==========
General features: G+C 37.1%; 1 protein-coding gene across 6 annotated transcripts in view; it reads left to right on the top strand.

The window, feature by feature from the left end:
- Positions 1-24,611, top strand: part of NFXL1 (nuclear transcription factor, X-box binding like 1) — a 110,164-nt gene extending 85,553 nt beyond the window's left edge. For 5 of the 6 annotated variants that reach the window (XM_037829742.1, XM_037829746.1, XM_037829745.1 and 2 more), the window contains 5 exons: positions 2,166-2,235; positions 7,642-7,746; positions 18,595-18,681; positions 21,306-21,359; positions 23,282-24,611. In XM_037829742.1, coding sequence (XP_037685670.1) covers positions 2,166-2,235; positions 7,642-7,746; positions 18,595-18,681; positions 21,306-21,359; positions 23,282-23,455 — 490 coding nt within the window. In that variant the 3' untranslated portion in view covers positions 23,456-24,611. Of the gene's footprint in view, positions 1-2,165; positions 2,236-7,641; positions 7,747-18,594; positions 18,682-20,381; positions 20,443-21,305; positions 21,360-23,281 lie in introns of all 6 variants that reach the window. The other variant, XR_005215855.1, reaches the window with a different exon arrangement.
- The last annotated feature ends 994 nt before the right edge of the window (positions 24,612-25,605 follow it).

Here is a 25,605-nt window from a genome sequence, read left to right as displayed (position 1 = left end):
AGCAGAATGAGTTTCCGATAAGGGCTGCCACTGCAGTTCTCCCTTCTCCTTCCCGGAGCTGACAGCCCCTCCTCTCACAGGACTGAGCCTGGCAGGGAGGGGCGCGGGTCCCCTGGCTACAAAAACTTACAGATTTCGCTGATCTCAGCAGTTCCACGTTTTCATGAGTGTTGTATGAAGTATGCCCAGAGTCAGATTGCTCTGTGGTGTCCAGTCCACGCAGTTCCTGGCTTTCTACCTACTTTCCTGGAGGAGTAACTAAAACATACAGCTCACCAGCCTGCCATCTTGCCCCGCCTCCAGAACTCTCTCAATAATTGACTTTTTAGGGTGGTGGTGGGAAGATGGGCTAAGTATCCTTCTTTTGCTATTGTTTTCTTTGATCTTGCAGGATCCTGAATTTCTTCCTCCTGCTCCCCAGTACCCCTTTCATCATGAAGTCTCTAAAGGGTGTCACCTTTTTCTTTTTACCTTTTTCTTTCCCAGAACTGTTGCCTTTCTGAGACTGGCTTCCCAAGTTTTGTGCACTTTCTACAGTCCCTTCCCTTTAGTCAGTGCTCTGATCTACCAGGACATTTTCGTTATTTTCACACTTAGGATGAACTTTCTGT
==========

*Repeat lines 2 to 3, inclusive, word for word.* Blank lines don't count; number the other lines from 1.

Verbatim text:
The window, feature by feature from the left end:
- Positions 1-24,611, top strand: part of NFXL1 (nuclear transcription factor, X-box binding like 1) — a 110,164-nt gene extending 85,553 nt beyond the window's left edge. For 5 of the 6 annotated variants that reach the window (XM_037829742.1, XM_037829746.1, XM_037829745.1 and 2 more), the window contains 5 exons: positions 2,166-2,235; positions 7,642-7,746; positions 18,595-18,681; positions 21,306-21,359; positions 23,282-24,611. In XM_037829742.1, coding sequence (XP_037685670.1) covers positions 2,166-2,235; positions 7,642-7,746; positions 18,595-18,681; positions 21,306-21,359; positions 23,282-23,455 — 490 coding nt within the window. In that variant the 3' untranslated portion in view covers positions 23,456-24,611. Of the gene's footprint in view, positions 1-2,165; positions 2,236-7,641; positions 7,747-18,594; positions 18,682-20,381; positions 20,443-21,305; positions 21,360-23,281 lie in introns of all 6 variants that reach the window. The other variant, XR_005215855.1, reaches the window with a different exon arrangement.